On May 8, the tour group flew to central Vietnam, an area rich in history, particularly from the Nguyen Dynasty, which ruled from 1802-1945. Traveling to the south on May 11, Sister Linh visited her hometown of Nha Trang and met family members still living there.

She saw the church where she was baptized and where her grandparents’ and infant brother’s ashes now rest. She also saw what was left of Cam Ranh Bay where her father, Tinh The Nguyen, was stationed in the military. “Basically I recognized the mountains and the sand,” Sister Linh said. “That’s the same. There’s really nothing there because it was a base.”

She said the south has developed a lot since she was last there, with more highways, roads, hotels and buildings.  But she was happy to see that modernization had not eliminated cultural arts. “From the north to the south my impression is that the handicrafts, the manual laborers, are still artsy,” she said, “not dependent on machines.”

Mission for her mother

Father Bang, who was the godfather of Sister Linh’s mother, Nha Thi

Father Bang, who was the godfather of Sister Linh’s mother, Nha Thi.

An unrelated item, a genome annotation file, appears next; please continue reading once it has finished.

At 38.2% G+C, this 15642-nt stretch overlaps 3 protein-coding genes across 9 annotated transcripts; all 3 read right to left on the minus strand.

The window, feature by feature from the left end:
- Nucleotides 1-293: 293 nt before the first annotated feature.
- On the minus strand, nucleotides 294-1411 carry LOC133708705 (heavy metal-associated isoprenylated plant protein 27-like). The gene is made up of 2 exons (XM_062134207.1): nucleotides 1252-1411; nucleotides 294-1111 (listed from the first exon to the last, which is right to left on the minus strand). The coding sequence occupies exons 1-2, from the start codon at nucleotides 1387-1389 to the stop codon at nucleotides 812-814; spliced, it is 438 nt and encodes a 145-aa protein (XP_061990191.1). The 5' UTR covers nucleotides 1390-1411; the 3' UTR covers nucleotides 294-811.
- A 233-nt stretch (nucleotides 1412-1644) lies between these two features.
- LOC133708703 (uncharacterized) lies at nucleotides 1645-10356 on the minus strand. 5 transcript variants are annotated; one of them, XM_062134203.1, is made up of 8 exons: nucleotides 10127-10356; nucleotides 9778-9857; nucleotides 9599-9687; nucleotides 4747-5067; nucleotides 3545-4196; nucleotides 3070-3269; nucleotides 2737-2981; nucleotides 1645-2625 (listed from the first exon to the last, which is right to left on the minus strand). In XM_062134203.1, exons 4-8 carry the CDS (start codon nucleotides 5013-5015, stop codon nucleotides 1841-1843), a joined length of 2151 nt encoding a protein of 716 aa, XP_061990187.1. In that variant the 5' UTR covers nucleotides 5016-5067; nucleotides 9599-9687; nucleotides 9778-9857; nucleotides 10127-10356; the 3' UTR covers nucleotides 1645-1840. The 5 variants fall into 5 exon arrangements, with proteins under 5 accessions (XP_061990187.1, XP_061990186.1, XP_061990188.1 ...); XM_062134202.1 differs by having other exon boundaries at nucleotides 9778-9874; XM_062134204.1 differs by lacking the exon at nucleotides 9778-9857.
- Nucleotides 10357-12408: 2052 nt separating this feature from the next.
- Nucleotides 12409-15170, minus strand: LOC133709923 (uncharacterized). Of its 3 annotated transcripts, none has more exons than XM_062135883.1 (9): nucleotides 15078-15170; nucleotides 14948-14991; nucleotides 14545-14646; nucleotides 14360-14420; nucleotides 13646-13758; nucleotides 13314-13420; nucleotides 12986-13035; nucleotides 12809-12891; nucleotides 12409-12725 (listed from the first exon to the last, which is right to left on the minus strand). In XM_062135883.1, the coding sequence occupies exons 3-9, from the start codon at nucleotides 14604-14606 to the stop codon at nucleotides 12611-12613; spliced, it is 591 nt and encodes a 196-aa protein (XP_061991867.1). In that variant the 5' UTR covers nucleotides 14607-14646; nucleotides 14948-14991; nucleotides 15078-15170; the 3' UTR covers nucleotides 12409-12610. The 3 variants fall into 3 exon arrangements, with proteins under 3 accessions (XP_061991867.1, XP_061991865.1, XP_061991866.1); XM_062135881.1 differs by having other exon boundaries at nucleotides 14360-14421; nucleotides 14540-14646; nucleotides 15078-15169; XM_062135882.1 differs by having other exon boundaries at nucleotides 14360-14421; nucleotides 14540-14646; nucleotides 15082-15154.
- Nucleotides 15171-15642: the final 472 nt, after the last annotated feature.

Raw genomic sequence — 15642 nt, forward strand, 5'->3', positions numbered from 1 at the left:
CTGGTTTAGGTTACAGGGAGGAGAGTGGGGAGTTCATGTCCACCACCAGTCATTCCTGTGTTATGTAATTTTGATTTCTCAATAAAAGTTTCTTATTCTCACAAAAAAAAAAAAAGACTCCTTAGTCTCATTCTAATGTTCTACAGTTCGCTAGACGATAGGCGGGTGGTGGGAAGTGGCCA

Sister Linh spent May 15-17 in and around Ho Chi Minh City where she went on “a mission” for her mother, Nha Thi Nguyen, who grew up in an orphanage in then-Saigon.  Here I was on a motorbike trying to find my way around,” she said laughing, with many of the streets having changed. She eventually tracked down the nun who took care of Nha Thi at the orphanage and the priest who was Nha Thi’s godfather.

Sister Linh also spent time visiting with the two Daughters of St. Paul who live and work near Ho Chi Minh City before the tour group left the country on May 17. Two young Vietnamese postulants live with them and go to college.  Another seven young women live in another house while they go to school.  And the Daughters of St. Paul recently translated its prayer book into Vietnamese to help communicate the Catholic faith.  All that Sister Linh saw as “a hopeful presence.” 

Sister Linh’s brother, Nhan The Nguyen, is planning to become a Trappist monk but will also travel to Vietnam in November before he enters the contemplative order in California.

She herself hopes to one day go back and serve in Vietnam, encouraging young women to enter the religious life as she did and spread the Catholic faith.

Reprinted with permission from

 Hawaii Catholic Herald